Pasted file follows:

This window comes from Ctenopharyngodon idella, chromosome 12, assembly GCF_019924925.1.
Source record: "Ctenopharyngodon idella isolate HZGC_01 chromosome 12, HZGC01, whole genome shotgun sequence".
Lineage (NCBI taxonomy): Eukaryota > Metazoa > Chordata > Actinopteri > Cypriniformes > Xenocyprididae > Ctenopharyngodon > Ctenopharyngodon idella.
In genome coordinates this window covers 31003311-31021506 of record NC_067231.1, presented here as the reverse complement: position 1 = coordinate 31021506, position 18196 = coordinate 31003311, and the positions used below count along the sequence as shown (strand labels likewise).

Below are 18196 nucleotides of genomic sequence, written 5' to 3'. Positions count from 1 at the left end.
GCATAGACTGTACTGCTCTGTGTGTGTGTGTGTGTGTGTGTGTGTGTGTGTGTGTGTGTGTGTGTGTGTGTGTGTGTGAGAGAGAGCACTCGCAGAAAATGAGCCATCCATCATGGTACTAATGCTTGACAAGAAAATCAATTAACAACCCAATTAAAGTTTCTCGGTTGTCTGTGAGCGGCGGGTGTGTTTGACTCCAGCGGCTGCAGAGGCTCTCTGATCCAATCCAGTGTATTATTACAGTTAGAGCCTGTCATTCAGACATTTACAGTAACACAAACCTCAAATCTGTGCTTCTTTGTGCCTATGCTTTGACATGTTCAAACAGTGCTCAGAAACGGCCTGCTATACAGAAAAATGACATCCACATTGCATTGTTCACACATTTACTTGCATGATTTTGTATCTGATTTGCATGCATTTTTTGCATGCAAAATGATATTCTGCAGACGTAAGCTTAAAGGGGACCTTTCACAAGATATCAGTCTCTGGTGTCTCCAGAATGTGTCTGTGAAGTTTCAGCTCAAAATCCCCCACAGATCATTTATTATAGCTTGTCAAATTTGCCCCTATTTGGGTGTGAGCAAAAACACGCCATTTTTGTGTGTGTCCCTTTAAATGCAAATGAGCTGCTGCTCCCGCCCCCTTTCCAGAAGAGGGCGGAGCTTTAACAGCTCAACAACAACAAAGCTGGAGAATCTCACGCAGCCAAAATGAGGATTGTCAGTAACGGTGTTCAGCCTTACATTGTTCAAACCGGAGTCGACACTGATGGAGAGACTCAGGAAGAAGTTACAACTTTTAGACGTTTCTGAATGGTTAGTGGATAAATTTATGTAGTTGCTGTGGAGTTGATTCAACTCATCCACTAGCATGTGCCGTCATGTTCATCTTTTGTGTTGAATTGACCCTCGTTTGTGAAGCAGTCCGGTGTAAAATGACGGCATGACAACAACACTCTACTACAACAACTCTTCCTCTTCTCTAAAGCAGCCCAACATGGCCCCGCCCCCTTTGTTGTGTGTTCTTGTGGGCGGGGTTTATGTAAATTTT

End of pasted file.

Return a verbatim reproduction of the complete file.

This window comes from Ctenopharyngodon idella, chromosome 12, assembly GCF_019924925.1.
Source record: "Ctenopharyngodon idella isolate HZGC_01 chromosome 12, HZGC01, whole genome shotgun sequence".
Lineage (NCBI taxonomy): Eukaryota > Metazoa > Chordata > Actinopteri > Cypriniformes > Xenocyprididae > Ctenopharyngodon > Ctenopharyngodon idella.
In genome coordinates this window covers 31003311-31021506 of record NC_067231.1, presented here as the reverse complement: position 1 = coordinate 31021506, position 18196 = coordinate 31003311, and the positions used below count along the sequence as shown (strand labels likewise).

Below are 18196 nucleotides of genomic sequence, written 5' to 3'. Positions count from 1 at the left end.
GCATAGACTGTACTGCTCTGTGTGTGTGTGTGTGTGTGTGTGTGTGTGTGTGTGTGTGTGTGTGTGTGTGTGTGTGTGAGAGAGAGCACTCGCAGAAAATGAGCCATCCATCATGGTACTAATGCTTGACAAGAAAATCAATTAACAACCCAATTAAAGTTTCTCGGTTGTCTGTGAGCGGCGGGTGTGTTTGACTCCAGCGGCTGCAGAGGCTCTCTGATCCAATCCAGTGTATTATTACAGTTAGAGCCTGTCATTCAGACATTTACAGTAACACAAACCTCAAATCTGTGCTTCTTTGTGCCTATGCTTTGACATGTTCAAACAGTGCTCAGAAACGGCCTGCTATACAGAAAAATGACATCCACATTGCATTGTTCACACATTTACTTGCATGATTTTGTATCTGATTTGCATGCATTTTTTGCATGCAAAATGATATTCTGCAGACGTAAGCTTAAAGGGGACCTTTCACAAGATATCAGTCTCTGGTGTCTCCAGAATGTGTCTGTGAAGTTTCAGCTCAAAATCCCCCACAGATCATTTATTATAGCTTGTCAAATTTGCCCCTATTTGGGTGTGAGCAAAAACACGCCATTTTTGTGTGTGTCCCTTTAAATGCAAATGAGCTGCTGCTCCCGCCCCCTTTCCAGAAGAGGGCGGAGCTTTAACAGCTCAACAACAACAAAGCTGGAGAATCTCACGCAGCCAAAATGAGGATTGTCAGTAACGGTGTTCAGCCTTACATTGTTCAAACCGGAGTCGACACTGATGGAGAGACTCAGGAAGAAGTTACAACTTTTAGACGTTTCTGAATGGTTAGTGGATAAATTTATGTAGTTGCTGTGGAGTTGATTCAACTCATCCACTAGCATGTGCCGTCATGTTCATCTTTTGTGTTGAATTGACCCTCGTTTGTGAAGCAGTCCGGTGTAAAATGACGGCATGACAACAACACTCTACTACAACAACTCTTCCTCTTCTCTAAAGCAGCCCAACATGGCCCCGCCCCCTTTGTTGTGTGTTCTTGTGGGCGGGGTTTATGTAAATTTT